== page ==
An expert in stadium security on Tuesday endorsed a plan to keep purses and other bags out of NFL stadiums, and predicted such a ban would soon spread to other pro sports, as well as to sporting events at colleges and even high schools.
"I think this will be a trend as we go down the road, to make our environments safe so we can enjoy ourselves," said Lou Marciani, director of the National Center for Spectator Sports Safety and Security. "Reducing risk is the main objective."
"It's always been the NFL leading the way," he said. "And those of us in other categories — colleges, the NBA, NHL, now marathons, etc., and high schools — will be looking at what has occurred this season at NFL games ... and certainly by next year you're going to see some changes."
"We've been working with quite a few school districts that are concerned about their safety, and you're going to see some changes at the high school level," Marciani said. "A lot of them are looking at their policies and procedures. Because at 4 o'clock, our high schools change. They switch over. You have 11 million boys and girls that participate in after-school activities, you have 336 million people coming back on these high school campuses for different events ... it's a different world after 4 o'clock."
Marciani said the Boston Marathon bombings had probably spurred the NFL to make changes.
"The NFL has been looking for several years at ways they can increase safety," he said, "and I think the situation in Boston has probably encouraged their committee to look at ways of reducing risk. Reducing what can come in, in essence, improves their capability of reducing the risk for all of us."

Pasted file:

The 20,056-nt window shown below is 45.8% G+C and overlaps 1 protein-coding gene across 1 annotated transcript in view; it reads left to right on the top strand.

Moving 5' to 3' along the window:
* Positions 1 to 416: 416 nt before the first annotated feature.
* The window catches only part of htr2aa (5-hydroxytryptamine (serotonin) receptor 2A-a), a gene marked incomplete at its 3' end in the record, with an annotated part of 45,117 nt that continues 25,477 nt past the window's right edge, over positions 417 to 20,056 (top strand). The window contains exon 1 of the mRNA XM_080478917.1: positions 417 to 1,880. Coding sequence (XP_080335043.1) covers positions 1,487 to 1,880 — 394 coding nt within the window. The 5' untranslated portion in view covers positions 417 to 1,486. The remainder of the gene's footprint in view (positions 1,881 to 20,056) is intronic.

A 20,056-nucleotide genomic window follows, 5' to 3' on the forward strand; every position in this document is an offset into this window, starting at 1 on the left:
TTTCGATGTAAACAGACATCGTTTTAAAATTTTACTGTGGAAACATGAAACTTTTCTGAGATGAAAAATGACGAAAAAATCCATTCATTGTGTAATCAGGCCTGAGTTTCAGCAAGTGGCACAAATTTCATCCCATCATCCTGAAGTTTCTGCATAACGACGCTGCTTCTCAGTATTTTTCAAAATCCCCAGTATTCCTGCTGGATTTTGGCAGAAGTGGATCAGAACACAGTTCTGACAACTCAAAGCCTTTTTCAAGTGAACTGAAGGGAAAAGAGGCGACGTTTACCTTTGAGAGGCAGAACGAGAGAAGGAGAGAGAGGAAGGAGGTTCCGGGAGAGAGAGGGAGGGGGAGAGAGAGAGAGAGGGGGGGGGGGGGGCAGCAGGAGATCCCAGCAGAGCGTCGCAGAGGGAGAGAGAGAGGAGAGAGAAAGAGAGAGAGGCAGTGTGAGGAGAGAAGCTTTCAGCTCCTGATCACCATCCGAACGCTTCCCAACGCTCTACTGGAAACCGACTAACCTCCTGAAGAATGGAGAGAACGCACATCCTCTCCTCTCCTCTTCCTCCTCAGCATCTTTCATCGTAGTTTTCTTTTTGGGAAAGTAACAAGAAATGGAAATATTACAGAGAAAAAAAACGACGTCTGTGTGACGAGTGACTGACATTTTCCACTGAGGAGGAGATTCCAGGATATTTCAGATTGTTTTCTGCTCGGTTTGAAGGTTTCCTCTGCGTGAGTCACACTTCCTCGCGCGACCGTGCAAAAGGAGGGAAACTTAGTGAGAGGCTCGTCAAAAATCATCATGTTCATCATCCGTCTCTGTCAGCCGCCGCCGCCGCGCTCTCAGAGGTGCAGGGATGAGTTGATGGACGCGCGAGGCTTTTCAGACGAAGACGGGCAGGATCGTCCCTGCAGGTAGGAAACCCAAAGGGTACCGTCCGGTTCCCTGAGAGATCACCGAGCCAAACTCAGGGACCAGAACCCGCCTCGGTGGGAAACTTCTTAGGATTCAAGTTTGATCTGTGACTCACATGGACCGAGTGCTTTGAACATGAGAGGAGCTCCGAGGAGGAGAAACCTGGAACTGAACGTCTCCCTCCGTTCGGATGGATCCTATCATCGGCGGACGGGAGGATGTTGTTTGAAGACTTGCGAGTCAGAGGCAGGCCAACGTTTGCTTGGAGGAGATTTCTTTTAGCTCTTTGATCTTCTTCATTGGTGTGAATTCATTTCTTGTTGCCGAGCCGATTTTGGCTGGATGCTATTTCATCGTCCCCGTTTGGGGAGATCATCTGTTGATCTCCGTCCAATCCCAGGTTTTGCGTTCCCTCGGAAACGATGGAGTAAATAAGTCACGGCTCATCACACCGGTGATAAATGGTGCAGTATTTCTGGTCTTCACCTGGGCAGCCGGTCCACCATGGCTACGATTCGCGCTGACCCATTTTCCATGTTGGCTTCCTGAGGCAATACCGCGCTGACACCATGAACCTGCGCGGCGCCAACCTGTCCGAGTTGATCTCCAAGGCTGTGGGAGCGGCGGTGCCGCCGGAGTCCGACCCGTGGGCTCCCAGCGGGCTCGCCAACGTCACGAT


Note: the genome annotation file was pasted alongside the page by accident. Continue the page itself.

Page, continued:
The new NFL rules specify that purses will have to be no bigger than a person's hand to be allowed into a stadium, and that personal items will have to be carried in clear plastic bags. Fanny packs, camera bags and seat cushions will not be permitted. Marciani praised the restrictions an "evolution of best practices," and said the use of see-through plastic bags "reduces the human factor" in security lines.
"You have a human factor there at the stadiums for bag checkers," he said. "To make it as easy as possible for them, so they can be accurate, the clear-view bags are important ."
The NFL also recommends establishing secured buffer zones around stadium entrances, which Marciani also thinks is a good idea. "A lot of stadium managers welcome this, because the further out you can put the perimeter, the better off we all are," he said. "If you didn't do that, we'd be clogging up the gate."
Marciani predicted that any fan resistance will be short-lived.
"There's a little bit of a pattern here," he said. "The first two exhibition games, there will be a little bit of concern. But by the time we get to the regular season, the public relations efforts to remind fans about the new policies will probably be absorbed."